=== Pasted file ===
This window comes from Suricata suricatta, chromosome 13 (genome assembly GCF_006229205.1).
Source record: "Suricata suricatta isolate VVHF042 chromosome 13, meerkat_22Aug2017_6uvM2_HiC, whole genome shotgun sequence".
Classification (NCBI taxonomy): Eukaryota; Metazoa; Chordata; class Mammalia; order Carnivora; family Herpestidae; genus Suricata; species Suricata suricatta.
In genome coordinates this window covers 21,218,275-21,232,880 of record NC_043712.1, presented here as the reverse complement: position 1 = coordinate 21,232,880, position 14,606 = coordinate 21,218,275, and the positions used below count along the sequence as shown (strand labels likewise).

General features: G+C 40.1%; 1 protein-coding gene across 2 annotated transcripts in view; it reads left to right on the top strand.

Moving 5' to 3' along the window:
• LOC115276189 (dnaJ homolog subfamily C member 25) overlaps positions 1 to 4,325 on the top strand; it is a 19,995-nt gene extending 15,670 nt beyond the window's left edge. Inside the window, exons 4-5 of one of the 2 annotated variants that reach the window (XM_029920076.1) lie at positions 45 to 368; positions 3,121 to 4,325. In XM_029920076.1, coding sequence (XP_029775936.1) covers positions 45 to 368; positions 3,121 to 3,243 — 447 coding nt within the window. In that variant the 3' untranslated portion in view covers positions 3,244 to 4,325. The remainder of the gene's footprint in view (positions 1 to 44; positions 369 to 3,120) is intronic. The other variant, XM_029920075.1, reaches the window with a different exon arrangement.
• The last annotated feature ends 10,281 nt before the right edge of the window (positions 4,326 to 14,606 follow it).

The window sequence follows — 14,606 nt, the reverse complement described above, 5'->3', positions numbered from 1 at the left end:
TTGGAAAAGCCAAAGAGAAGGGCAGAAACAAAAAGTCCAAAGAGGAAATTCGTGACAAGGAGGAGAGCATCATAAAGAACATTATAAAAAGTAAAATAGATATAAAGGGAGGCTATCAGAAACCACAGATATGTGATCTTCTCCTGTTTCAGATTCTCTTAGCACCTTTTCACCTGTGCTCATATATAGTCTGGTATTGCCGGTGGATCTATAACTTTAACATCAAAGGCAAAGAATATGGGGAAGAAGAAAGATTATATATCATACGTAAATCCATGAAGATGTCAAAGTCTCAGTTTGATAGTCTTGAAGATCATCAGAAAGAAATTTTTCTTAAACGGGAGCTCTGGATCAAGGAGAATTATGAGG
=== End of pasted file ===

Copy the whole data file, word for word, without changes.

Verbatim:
This window comes from Suricata suricatta, chromosome 13 (genome assembly GCF_006229205.1).
Source record: "Suricata suricatta isolate VVHF042 chromosome 13, meerkat_22Aug2017_6uvM2_HiC, whole genome shotgun sequence".
Classification (NCBI taxonomy): Eukaryota; Metazoa; Chordata; class Mammalia; order Carnivora; family Herpestidae; genus Suricata; species Suricata suricatta.
In genome coordinates this window covers 21,218,275-21,232,880 of record NC_043712.1, presented here as the reverse complement: position 1 = coordinate 21,232,880, position 14,606 = coordinate 21,218,275, and the positions used below count along the sequence as shown (strand labels likewise).

General features: G+C 40.1%; 1 protein-coding gene across 2 annotated transcripts in view; it reads left to right on the top strand.

Moving 5' to 3' along the window:
• LOC115276189 (dnaJ homolog subfamily C member 25) overlaps positions 1 to 4,325 on the top strand; it is a 19,995-nt gene extending 15,670 nt beyond the window's left edge. Inside the window, exons 4-5 of one of the 2 annotated variants that reach the window (XM_029920076.1) lie at positions 45 to 368; positions 3,121 to 4,325. In XM_029920076.1, coding sequence (XP_029775936.1) covers positions 45 to 368; positions 3,121 to 3,243 — 447 coding nt within the window. In that variant the 3' untranslated portion in view covers positions 3,244 to 4,325. The remainder of the gene's footprint in view (positions 1 to 44; positions 369 to 3,120) is intronic. The other variant, XM_029920075.1, reaches the window with a different exon arrangement.
• The last annotated feature ends 10,281 nt before the right edge of the window (positions 4,326 to 14,606 follow it).

The window sequence follows — 14,606 nt, the reverse complement described above, 5'->3', positions numbered from 1 at the left end:
TTGGAAAAGCCAAAGAGAAGGGCAGAAACAAAAAGTCCAAAGAGGAAATTCGTGACAAGGAGGAGAGCATCATAAAGAACATTATAAAAAGTAAAATAGATATAAAGGGAGGCTATCAGAAACCACAGATATGTGATCTTCTCCTGTTTCAGATTCTCTTAGCACCTTTTCACCTGTGCTCATATATAGTCTGGTATTGCCGGTGGATCTATAACTTTAACATCAAAGGCAAAGAATATGGGGAAGAAGAAAGATTATATATCATACGTAAATCCATGAAGATGTCAAAGTCTCAGTTTGATAGTCTTGAAGATCATCAGAAAGAAATTTTTCTTAAACGGGAGCTCTGGATCAAGGAGAATTATGAGG